GREENSBORO, North Carolina (Reuters) - The wife of the campaign aide who claimed paternity for former presidential candidate John Edwards’ baby cried on the witness stand on Monday as she recalled why she let her husband say he was the father of someone else’s child.
Cheri Young said Edwards, a former U.S. senator from North Carolina who was seeking the 2008 Democratic presidential nomination, explained that the arrangement was necessary to keep his campaign alive and to prevent his cancer-stricken wife, Elizabeth, from finding out about the affair.
After the candidate convinced his mistress, Rielle Hunter, and longtime aide, Andrew Young, to go along with the cover-up, Cheri Young said she felt she had no choice but to follow suit.
“I didn’t want the responsibility of knowing that because I didn’t go along with this, that because I didn’t want to try it, that the campaign would explode and it would be my fault and I would have to live with it,” Cheri Young testified.
Her testimony opened the second week of Edwards’ federal campaign finance trial in Greensboro, North Carolina. Young’s voice often filled with fresh fury and disgust as she described the events that took place years ago.
U.S. District Judge Catherine Eagles cut the court session on Monday short after Young’s attorney said she had fallen ill with a migraine headache. She is expected to return to the stand on Tuesday.
Prosecutors accuse Edwards, 58, of conspiring with Andrew Young to solicit more than $900,000 in illegal campaign contributions from two wealthy donors as part of a plan to conceal the candidate’s pregnant mistress from the media and voters.
Edwards, a former trial attorney who became a two-time presidential candidate and the Democrats’ vice presidential nominee in 2004, faces possible prison time if convicted of federal election law violations, including charges of conspiracy, accepting illegal campaign contributions and making false statements.
Andrew Young, the government’s lead witness, testified against his former boss for much of last week and had his credibility attacked by the defense.
On Monday, Young’s wife reiterated many details from his testimony, acknowledging that she used her maiden name to endorse checks totaling $725,000 from heiress Rachel “Bunny” Mellon and deposited them in the Youngs’ personal bank accounts.
Cheri Young said she questioned the legality of the arrangement. Through her husband’s job as a fundraiser, she knew there were limits to how much an individual donor could provide a campaign, she said.
She said Edwards told her during a phone call that his campaign advisers said the payments were legal, and he ordered her to “get the money in” to assist Hunter.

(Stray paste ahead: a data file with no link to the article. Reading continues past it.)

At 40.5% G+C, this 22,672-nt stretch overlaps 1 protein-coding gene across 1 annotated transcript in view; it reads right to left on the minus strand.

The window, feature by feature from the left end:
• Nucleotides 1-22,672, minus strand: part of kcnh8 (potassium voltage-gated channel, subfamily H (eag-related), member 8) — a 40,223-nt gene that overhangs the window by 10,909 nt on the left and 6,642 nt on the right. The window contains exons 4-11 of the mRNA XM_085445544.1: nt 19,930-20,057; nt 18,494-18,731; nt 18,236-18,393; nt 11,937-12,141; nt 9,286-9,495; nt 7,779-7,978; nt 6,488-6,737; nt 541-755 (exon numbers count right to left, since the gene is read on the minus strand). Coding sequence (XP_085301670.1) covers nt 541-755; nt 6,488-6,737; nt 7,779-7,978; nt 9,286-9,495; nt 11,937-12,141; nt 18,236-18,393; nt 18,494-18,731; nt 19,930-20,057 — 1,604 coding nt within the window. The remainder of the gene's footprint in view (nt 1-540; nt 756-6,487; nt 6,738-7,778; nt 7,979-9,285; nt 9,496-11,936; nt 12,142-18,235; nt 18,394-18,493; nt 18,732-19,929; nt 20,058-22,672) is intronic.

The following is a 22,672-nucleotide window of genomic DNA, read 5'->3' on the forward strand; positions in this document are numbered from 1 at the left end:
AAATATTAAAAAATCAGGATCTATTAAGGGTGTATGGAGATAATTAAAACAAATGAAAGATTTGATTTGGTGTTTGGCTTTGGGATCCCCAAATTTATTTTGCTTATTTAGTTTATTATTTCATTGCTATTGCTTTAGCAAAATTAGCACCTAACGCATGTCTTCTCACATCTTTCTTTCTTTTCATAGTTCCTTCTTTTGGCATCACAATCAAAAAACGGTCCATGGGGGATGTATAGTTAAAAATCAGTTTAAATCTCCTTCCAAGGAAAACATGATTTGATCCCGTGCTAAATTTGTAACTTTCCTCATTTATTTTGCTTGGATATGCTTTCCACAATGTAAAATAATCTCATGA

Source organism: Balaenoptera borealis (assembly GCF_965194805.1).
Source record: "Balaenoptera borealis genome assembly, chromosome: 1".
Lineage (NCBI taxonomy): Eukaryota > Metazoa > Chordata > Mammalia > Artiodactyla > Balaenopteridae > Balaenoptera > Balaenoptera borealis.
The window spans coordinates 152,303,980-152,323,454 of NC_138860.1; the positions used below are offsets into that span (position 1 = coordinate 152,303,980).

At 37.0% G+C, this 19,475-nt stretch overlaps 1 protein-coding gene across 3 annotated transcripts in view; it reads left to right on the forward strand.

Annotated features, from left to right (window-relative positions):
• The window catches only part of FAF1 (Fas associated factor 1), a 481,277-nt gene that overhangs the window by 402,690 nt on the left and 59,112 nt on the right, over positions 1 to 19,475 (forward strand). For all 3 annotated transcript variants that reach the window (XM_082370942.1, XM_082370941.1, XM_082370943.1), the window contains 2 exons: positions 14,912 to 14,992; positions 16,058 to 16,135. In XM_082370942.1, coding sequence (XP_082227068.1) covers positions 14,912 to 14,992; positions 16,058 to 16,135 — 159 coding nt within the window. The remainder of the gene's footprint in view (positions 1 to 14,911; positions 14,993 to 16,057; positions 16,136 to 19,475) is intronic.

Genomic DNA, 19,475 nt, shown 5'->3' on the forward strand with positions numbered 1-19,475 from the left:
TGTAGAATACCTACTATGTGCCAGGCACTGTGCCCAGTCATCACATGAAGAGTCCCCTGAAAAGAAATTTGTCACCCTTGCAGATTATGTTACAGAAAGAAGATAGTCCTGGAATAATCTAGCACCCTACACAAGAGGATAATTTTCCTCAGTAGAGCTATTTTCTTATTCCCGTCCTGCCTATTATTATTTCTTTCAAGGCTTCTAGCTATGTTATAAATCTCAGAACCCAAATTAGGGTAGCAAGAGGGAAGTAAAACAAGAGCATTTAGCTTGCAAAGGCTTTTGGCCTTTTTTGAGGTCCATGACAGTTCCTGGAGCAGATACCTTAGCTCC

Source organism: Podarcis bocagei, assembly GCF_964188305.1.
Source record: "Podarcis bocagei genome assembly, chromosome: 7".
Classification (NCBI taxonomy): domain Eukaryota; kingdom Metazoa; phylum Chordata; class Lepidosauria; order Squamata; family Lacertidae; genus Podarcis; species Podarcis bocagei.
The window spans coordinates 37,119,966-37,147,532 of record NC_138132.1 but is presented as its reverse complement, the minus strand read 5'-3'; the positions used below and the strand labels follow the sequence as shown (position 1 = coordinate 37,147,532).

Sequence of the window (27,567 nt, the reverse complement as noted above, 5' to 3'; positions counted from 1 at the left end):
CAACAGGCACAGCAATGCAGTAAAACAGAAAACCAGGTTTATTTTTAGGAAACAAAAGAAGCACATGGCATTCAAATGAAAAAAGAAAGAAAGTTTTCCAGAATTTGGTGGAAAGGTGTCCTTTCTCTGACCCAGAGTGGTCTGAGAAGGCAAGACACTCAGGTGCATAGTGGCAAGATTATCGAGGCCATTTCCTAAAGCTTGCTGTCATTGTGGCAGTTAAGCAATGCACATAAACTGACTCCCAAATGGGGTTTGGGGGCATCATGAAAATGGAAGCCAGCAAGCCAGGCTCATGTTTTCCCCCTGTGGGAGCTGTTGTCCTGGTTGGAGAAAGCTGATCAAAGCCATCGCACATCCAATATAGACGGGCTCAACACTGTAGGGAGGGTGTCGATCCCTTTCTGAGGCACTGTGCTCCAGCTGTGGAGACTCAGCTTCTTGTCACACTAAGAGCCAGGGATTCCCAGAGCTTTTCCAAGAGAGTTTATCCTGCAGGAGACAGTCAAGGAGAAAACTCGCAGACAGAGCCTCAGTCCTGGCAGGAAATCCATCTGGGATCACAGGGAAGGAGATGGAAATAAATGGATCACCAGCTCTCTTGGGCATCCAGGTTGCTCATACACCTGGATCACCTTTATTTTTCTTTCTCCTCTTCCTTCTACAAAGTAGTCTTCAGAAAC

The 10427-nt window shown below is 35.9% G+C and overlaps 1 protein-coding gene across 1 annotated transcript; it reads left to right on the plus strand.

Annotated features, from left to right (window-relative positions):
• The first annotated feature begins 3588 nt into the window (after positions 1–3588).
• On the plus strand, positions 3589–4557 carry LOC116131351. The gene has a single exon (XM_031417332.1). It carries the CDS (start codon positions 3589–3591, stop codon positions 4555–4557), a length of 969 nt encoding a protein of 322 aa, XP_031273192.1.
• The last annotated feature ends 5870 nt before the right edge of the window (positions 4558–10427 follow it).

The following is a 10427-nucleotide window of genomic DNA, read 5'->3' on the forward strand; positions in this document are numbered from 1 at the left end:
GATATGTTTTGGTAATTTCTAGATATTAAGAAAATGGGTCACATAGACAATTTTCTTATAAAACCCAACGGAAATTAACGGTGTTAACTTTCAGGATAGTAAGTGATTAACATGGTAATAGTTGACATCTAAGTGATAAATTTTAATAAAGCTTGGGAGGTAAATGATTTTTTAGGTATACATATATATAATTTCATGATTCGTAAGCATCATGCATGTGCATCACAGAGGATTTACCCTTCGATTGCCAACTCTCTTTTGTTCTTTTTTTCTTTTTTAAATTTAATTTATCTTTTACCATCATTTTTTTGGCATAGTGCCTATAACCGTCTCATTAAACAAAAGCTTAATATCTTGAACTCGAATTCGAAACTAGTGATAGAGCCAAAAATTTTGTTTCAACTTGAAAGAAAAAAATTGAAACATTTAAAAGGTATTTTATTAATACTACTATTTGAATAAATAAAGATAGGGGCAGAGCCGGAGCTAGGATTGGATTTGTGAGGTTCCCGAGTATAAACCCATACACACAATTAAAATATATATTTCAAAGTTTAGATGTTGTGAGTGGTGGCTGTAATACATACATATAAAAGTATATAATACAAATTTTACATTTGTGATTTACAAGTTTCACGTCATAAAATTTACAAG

“We were at a peak point” in the campaign, Young said. “And if I didn’t do this to take care of this woman, the campaign was going down.”
Edwards’ defense says the Youngs used much of the money from Mellon and supporter Fred Baron to help build themselves a $1.5 million home. The defense argues Edwards committed no crime because the payments were of a personal nature to keep Elizabeth Edwards from learning of the affair and not to influence the election.
Prosecutors on Monday showed jurors bank records for the $38,000 in checks the Youngs wrote to Hunter between June and December 2007.
“We gave her a monthly stipend, which was per Mr. Edwards’ request,” Cheri Young said.
She said the Youngs also allowed Hunter to live with them in North Carolina to get her away from tabloid reporters chasing the story of Edwards’ affair. They bought her a $26,000 BMW, added her to their American Express account and paid her $2,700 monthly rent and other expenses once she moved into her own place, Young said.
The Youngs and their three children eventually spent months traveling with Hunter to luxury locations around the country to further shield her from the media after Andrew Young falsely claimed paternity, Cheri Young said.
She described how her frustration grew after Edwards ended his presidential campaign and fell out of regular contact with the Youngs, who by then were living in California with Hunter and the baby girl she gave birth to in February 2008.
“Mr. Edwards would not return any calls,” she said. “And the only reason we were there was for Mr. Edwards.”
Hunter later sued the Youngs to win back possession of a videotape purported to show Edwards and his mistress having sex. Attorneys confirmed on Monday that neither side plans to show jurors the tape, but witnesses may be asked some questions related to it.
Editing by Paul Thomasch and Eric Walsh